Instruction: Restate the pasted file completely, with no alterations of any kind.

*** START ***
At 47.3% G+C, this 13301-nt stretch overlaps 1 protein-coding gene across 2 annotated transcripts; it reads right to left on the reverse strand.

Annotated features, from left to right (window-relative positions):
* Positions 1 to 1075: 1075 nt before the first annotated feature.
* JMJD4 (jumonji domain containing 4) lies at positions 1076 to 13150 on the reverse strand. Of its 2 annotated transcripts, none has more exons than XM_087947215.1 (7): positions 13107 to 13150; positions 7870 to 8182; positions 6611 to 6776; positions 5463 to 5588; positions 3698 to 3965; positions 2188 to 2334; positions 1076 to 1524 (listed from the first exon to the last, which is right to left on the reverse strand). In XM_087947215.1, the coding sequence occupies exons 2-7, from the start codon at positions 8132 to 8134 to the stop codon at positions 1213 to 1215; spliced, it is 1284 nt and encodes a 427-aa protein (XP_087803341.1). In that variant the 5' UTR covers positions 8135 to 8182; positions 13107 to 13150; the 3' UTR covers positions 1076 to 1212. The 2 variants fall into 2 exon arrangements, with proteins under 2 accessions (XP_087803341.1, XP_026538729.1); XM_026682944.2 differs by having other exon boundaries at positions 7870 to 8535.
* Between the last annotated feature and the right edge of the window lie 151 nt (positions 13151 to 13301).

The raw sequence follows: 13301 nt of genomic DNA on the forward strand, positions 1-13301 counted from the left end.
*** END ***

At 47.3% G+C, this 13301-nt stretch overlaps 1 protein-coding gene across 2 annotated transcripts; it reads right to left on the reverse strand.

Annotated features, from left to right (window-relative positions):
* Positions 1 to 1075: 1075 nt before the first annotated feature.
* JMJD4 (jumonji domain containing 4) lies at positions 1076 to 13150 on the reverse strand. Of its 2 annotated transcripts, none has more exons than XM_087947215.1 (7): positions 13107 to 13150; positions 7870 to 8182; positions 6611 to 6776; positions 5463 to 5588; positions 3698 to 3965; positions 2188 to 2334; positions 1076 to 1524 (listed from the first exon to the last, which is right to left on the reverse strand). In XM_087947215.1, the coding sequence occupies exons 2-7, from the start codon at positions 8132 to 8134 to the stop codon at positions 1213 to 1215; spliced, it is 1284 nt and encodes a 427-aa protein (XP_087803341.1). In that variant the 5' UTR covers positions 8135 to 8182; positions 13107 to 13150; the 3' UTR covers positions 1076 to 1212. The 2 variants fall into 2 exon arrangements, with proteins under 2 accessions (XP_087803341.1, XP_026538729.1); XM_026682944.2 differs by having other exon boundaries at positions 7870 to 8535.
* Between the last annotated feature and the right edge of the window lie 151 nt (positions 13151 to 13301).

The raw sequence follows: 13301 nt of genomic DNA on the forward strand, positions 1-13301 counted from the left end.